For the upcoming ProQuest Season, we have invited guest writers to contribute to fabtcg.com over the course of the series. Today we're thrilled to introduce Drew Cordell. We've enjoyed Drew's writing over the past year on Flesh and Blood strategy and tournament play, and we're delighted to be able to bring you his writing throughout this inaugural ProQuest Season!
Hello, and welcome to the first in a series all about the ProQuest season leading up to Pro Tour: New Jersey!
My name is Drew Cordell and I am a competitive Flesh and Blood TCG player and top-contributing content creator for both Channel Fireball and The Rathe Times. I’m well known for my Guardian content but also write about many other classes and areas of focus within Flesh and Blood. In every article I write, I aim to produce engaging, entertaining, and informative content that resonates with players, and provides deep strategic insight and value.
Writing this article series for Legend Story Studios is an opportunity I could only dream of when I wrote about Flesh and Blood for the first time back in April of 2021 shortly after opening my first booster pack of Welcome to Rathe. In fact, this article today is made even more special by the fact that I’m the first non-LSS staff member to publish content on the fabtcg.com website.
As a player, my background is rooted in a strong history of casually competing at high levels in a number of trading card games over the years. I found a true passion for Flesh and Blood and a connection to a game and its community unlike anything I have ever experienced in my life.
Personally, I am spending a lot of time practicing and capturing data with my testing group, home to some of the top Flesh and Blood players in the world. We’re avidly exploring all the fantastic new cards and strategies found within Everfest and using that information to make the best decks we possibly can. It’s looking like I will be playing the brand new Bravo, Star of the Show as my hero of choice for ProQuest season.
I am honored to be the first to welcome you to what’s sure to be an incredible ProQuest season now that the Everfest Carnival is open to the world.
Whether you have been competing in card games your whole life, or this is your first time exploring the competitive space of Flesh and Blood, EVERYONE is welcome at Everfest’s ProQuest.
Without further ado, let’s dive in!
Welcome to ProQuest
From February 19th through March 13th, local game stores all over the world will host ProQuest events. This marks the first time in Flesh and Blood history that players have the opportunity to qualify for the world’s first Pro Tour at events hosted in their local communities. The first Pro Tour will be held in New Jersey on May 13th-15th.
Don’t forget about the ProQuest prizes! What good would a carnival be without plenty of treasure up for grabs? That’s right, folks. Step right up and play your hand for a chance to win some FABulous prizes!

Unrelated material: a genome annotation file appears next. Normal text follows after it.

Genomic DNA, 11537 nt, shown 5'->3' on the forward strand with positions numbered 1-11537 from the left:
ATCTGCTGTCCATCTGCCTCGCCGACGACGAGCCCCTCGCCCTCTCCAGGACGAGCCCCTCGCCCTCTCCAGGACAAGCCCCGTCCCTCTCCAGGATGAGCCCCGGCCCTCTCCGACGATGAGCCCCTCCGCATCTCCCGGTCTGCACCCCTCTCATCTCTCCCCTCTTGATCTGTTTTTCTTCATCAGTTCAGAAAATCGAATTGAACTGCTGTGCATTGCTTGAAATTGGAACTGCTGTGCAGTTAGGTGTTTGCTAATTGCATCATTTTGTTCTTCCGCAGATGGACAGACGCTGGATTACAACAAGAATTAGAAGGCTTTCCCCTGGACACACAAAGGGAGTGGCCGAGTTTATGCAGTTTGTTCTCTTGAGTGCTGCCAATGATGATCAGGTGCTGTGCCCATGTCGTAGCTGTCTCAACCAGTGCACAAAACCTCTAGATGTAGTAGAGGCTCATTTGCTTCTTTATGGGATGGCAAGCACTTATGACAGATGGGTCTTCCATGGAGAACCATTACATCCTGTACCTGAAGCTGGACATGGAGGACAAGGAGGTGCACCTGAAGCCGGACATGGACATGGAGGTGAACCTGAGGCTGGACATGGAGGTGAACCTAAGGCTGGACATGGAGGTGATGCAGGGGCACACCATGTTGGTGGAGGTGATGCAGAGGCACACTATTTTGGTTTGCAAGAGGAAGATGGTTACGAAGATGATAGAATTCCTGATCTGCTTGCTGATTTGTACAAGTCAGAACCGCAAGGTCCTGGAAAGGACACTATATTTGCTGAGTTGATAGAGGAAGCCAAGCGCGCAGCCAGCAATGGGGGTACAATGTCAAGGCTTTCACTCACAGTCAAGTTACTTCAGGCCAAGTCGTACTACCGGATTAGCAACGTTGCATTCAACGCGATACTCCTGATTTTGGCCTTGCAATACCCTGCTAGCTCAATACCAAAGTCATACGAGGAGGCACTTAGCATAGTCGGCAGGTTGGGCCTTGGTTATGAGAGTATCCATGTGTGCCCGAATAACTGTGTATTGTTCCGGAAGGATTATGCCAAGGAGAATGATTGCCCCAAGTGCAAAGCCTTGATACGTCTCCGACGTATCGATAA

As mentioned in the ProQuest announcement, there are a number of prizes up for grabs in each of these Classic Constructed events including two ProQuest playmats, a Random Gold Cold Foil, Cold Foil Heroes, and of course, an invitation to the Pro Tour. Many stores running these events may even include additional prize support on top of the prize kits provided by LSS!
But don’t expect to grab these prizes without a fight. The competition will be fierce, but I’ll help you prepare for success at your first ProQuest event.
What to Expect at ProQuest
Covid-19 changed the world. For many players, including myself, events such as the Calling last year marked a return to in-person card game events for the first time in years, due to Covid or other circumstances. Despite having played in countless competitive card game events over the years, I felt my nerves flare up at the start of The Calling: Dallas Fort-Worth. Why was I so nervous? Hadn’t I overcome this years ago?
The fact is, large card game events in a competitive environment can be intimidating for new players and seasoned veterans alike. There's tangible electricity in the air. I spent a lot of time preparing for The Calling and wanted to perform my best. But it had been over two years since my last in-person card game tournament. My adrenaline was pumping, and I felt that gnawing sense of self-doubt. But when I sleeved up my sealed deck and drew my first hand in round one, the muscle memory, preparation, and confidence returned. I took a deep breath—game on!
The reality is that it can seem scary and intimidating to play in a card game tournament. But in almost every circumstance, the experience, the fun, and the memories to be gained from participating far outweigh any initial discomfort or nerves before the event kicks off. While players are at the event to be competitive, they are also there to have a good time. Before you know it, you’ll be in your element having a blast at your first ProQuest!